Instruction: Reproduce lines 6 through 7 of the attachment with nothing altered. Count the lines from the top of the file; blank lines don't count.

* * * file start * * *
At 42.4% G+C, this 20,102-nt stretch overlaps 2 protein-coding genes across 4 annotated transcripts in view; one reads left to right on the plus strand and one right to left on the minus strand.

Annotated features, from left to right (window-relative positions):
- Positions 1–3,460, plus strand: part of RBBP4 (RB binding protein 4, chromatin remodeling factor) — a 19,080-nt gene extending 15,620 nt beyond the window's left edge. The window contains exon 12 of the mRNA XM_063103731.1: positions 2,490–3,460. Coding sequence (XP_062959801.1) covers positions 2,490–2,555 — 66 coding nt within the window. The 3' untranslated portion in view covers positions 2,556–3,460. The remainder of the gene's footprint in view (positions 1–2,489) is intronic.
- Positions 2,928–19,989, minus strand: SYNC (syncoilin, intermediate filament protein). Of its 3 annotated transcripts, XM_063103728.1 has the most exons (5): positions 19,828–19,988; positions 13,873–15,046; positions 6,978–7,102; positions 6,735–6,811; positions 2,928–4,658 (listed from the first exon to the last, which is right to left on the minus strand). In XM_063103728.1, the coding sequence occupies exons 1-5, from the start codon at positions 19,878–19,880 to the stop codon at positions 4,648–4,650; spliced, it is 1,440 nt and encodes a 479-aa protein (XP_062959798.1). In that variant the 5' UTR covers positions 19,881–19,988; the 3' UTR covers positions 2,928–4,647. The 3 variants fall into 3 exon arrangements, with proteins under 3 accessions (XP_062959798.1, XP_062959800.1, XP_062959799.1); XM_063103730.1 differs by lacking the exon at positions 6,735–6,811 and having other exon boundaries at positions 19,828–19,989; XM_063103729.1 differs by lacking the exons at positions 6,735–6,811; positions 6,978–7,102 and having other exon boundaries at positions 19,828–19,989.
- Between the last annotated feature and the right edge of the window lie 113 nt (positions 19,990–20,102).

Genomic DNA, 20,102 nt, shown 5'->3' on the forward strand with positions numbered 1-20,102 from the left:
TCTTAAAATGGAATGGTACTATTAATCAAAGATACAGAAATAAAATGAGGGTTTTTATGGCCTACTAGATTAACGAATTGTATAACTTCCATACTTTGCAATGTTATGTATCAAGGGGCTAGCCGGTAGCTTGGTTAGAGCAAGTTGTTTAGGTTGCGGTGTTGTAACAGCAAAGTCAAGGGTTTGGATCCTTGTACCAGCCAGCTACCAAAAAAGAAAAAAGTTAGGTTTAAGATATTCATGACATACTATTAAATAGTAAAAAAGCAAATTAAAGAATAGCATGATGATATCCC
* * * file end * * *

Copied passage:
Genomic DNA, 20,102 nt, shown 5'->3' on the forward strand with positions numbered 1-20,102 from the left:
TCTTAAAATGGAATGGTACTATTAATCAAAGATACAGAAATAAAATGAGGGTTTTTATGGCCTACTAGATTAACGAATTGTATAACTTCCATACTTTGCAATGTTATGTATCAAGGGGCTAGCCGGTAGCTTGGTTAGAGCAAGTTGTTTAGGTTGCGGTGTTGTAACAGCAAAGTCAAGGGTTTGGATCCTTGTACCAGCCAGCTACCAAAAAAGAAAAAAGTTAGGTTTAAGATATTCATGACATACTATTAAATAGTAAAAAAGCAAATTAAAGAATAGCATGATGATATCCC